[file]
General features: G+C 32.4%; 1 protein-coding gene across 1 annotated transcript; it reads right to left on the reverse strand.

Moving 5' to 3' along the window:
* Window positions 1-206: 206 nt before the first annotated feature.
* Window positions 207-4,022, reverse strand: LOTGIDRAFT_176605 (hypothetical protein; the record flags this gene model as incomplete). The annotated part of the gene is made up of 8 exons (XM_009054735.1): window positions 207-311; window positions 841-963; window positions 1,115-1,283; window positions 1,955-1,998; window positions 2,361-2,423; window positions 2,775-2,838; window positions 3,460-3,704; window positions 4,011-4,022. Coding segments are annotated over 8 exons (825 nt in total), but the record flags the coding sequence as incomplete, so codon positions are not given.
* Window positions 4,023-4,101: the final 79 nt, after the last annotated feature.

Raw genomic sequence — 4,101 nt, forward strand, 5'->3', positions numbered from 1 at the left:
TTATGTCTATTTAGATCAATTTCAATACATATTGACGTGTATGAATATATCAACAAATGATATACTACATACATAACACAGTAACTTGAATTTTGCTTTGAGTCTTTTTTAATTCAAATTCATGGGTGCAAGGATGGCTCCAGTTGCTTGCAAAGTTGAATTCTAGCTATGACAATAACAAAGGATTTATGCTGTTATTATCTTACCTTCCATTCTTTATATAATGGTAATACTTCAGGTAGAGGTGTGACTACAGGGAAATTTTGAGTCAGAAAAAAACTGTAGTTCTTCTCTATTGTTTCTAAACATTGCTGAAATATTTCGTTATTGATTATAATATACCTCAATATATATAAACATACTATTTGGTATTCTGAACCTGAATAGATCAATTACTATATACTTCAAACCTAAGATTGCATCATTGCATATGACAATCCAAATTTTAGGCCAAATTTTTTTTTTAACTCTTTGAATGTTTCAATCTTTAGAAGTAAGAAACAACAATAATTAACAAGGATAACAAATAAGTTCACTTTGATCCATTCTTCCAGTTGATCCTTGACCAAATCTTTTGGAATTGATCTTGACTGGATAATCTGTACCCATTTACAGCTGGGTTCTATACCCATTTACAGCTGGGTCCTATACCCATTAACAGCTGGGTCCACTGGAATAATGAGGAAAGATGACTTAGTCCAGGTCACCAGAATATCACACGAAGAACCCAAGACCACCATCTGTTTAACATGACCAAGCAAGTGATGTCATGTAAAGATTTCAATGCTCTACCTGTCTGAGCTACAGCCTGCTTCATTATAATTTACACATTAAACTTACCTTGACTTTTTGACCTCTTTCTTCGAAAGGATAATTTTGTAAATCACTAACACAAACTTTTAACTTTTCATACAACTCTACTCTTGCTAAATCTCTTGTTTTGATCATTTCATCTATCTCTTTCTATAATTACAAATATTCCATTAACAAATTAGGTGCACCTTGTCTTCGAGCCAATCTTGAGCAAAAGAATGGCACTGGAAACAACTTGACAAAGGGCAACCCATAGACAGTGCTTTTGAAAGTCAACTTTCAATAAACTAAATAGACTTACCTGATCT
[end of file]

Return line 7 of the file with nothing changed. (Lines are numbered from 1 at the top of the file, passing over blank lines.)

TTATGTCTATTTAGATCAATTTCAATACATATTGACGTGTATGAATATATCAACAAATGATATACTACATACATAACACAGTAACTTGAATTTTGCTTTGAGTCTTTTTTAATTCAAATTCATGGGTGCAAGGATGGCTCCAGTTGCTTGCAAAGTTGAATTCTAGCTATGACAATAACAAAGGATTTATGCTGTTATTATCTTACCTTCCATTCTTTATATAATGGTAATACTTCAGGTAGAGGTGTGACTACAGGGAAATTTTGAGTCAGAAAAAAACTGTAGTTCTTCTCTATTGTTTCTAAACATTGCTGAAATATTTCGTTATTGATTATAATATACCTCAATATATATAAACATACTATTTGGTATTCTGAACCTGAATAGATCAATTACTATATACTTCAAACCTAAGATTGCATCATTGCATATGACAATCCAAATTTTAGGCCAAATTTTTTTTTTAACTCTTTGAATGTTTCAATCTTTAGAAGTAAGAAACAACAATAATTAACAAGGATAACAAATAAGTTCACTTTGATCCATTCTTCCAGTTGATCCTTGACCAAATCTTTTGGAATTGATCTTGACTGGATAATCTGTACCCATTTACAGCTGGGTTCTATACCCATTTACAGCTGGGTCCTATACCCATTAACAGCTGGGTCCACTGGAATAATGAGGAAAGATGACTTAGTCCAGGTCACCAGAATATCACACGAAGAACCCAAGACCACCATCTGTTTAACATGACCAAGCAAGTGATGTCATGTAAAGATTTCAATGCTCTACCTGTCTGAGCTACAGCCTGCTTCATTATAATTTACACATTAAACTTACCTTGACTTTTTGACCTCTTTCTTCGAAAGGATAATTTTGTAAATCACTAACACAAACTTTTAACTTTTCATACAACTCTACTCTTGCTAAATCTCTTGTTTTGATCATTTCATCTATCTCTTTCTATAATTACAAATATTCCATTAACAAATTAGGTGCACCTTGTCTTCGAGCCAATCTTGAGCAAAAGAATGGCACTGGAAACAACTTGACAAAGGGCAACCCATAGACAGTGCTTTTGAAAGTCAACTTTCAATAAACTAAATAGACTTACCTGATCT